The general caseworker had made one give-away statement, “We can’t validate it.” It was word-for-word what Allied Group had said to my attorney about my caregiver billing statements: with either entity, the charge of invalid billing is a preposterous lie. I suspected then that Allied had found a way to further raise my stress levels in their permanent absence: make it look as if she is defrauding DSHS. Why not? As far as Allied was concerned, I had caused them to get fired; didn’t matter that there were five cases against them or that I had not been the one to file complaints with HUD. Despite the fact DSHS had approved Maria as my caregiver in 2005, for the purposes as set out, that proof obviously became lost in their mountain of paperwork over the next 3 years.
Of course, there also is raging drunk Rachel who functions on the premise of “do unto others before they do unto you,” she who is defrauding both DSHS and HUD and she knows everyone at FTP knows it, which means I know it. Still, it did not matter that I defrauded no one, did everything by the book and in accordance with law: all it took was one phone call to DSHS by a vengeful someone claiming I was committing fraud with false caregiver bills. Thus, without any notice to me, I was denied benefits to which I am entitled and must do without until DSHS completes its investigation.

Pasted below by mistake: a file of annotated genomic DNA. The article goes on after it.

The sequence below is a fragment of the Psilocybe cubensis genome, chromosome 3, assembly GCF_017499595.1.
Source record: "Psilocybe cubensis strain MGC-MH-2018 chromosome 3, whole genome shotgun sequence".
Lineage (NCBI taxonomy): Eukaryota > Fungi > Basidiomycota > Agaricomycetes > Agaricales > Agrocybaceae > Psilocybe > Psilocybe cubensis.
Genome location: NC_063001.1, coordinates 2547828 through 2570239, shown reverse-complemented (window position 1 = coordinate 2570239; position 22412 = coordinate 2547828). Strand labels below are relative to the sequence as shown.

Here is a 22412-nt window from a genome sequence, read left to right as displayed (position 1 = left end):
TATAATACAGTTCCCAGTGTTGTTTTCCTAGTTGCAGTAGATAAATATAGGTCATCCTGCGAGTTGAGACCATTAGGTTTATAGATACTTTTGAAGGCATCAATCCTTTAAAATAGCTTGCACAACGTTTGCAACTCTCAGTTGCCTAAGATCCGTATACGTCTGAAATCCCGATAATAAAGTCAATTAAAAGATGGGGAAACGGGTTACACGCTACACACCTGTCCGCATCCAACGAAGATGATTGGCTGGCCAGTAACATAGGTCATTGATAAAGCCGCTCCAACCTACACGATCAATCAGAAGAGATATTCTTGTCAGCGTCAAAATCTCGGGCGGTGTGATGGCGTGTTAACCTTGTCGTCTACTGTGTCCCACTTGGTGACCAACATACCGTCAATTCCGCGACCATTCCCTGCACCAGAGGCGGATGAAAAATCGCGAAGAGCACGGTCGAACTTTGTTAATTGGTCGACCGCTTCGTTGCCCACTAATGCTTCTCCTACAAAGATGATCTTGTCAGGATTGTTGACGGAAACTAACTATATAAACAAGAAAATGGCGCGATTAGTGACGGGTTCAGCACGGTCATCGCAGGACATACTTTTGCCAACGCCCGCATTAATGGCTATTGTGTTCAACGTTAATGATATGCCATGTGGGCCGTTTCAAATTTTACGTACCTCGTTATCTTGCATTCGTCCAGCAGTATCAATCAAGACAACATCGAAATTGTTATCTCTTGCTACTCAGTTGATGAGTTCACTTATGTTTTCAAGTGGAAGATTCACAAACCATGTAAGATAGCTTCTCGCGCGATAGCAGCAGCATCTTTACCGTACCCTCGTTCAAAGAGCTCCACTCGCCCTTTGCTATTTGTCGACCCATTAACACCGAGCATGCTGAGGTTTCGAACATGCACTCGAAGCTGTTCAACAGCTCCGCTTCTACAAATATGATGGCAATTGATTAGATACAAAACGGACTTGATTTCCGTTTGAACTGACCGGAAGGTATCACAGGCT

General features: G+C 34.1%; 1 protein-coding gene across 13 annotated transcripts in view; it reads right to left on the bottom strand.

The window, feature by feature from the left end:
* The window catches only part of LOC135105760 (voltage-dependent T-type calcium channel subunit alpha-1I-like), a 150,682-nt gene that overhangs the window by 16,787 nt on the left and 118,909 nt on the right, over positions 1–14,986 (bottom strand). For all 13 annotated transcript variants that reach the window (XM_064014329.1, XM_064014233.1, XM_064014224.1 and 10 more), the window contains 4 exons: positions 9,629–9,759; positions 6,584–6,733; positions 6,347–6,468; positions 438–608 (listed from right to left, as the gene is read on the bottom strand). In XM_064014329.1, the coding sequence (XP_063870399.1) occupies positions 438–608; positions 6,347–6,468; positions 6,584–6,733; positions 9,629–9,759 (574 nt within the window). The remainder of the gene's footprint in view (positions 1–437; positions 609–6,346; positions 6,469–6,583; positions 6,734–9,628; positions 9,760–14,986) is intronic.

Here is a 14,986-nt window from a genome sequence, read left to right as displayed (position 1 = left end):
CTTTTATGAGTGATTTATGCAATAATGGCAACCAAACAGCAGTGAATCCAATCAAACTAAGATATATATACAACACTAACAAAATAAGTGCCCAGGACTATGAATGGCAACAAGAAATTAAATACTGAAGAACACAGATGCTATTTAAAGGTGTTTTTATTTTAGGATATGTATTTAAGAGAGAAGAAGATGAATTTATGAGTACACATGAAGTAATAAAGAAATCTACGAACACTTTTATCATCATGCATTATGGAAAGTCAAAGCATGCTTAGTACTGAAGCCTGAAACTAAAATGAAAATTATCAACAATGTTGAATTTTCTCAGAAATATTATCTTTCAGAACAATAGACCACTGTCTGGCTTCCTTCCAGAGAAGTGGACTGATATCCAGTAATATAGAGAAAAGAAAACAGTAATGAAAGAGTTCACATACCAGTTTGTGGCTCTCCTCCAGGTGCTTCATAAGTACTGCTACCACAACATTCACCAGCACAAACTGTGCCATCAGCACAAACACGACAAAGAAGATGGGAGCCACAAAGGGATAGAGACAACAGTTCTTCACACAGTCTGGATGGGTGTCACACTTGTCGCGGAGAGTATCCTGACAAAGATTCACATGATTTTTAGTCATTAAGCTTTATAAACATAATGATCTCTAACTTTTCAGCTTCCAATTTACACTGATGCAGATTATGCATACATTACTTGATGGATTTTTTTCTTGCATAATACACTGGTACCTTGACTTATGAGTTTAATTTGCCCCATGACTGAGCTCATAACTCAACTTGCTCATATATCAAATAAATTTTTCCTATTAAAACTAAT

Between my last doctor’s appointment and the next, I developed severe pain in the liver and pancreas; but, my doctor was on vacation. It became bad enough that I called Dr. T’s assistant to advise her I would be going to Mason County Hospital, just up the hill from me in Shelton, and I would let her know the results. My concern was a relapse of the pancreatitis experienced in 1971 and which was in remission only.
My friend Gwen took me and, upon arrival, I was quickly taken into emergency. A Doctor Short came in, discussed my symptoms, then asked rather hatefully, “How do you know it’s the liver and pancreas hurting.” Because I’ve been there, done that. He then had the nurse draw blood and later came back to tell me both enzymes were okay, “See your doctor in Port Orchard.”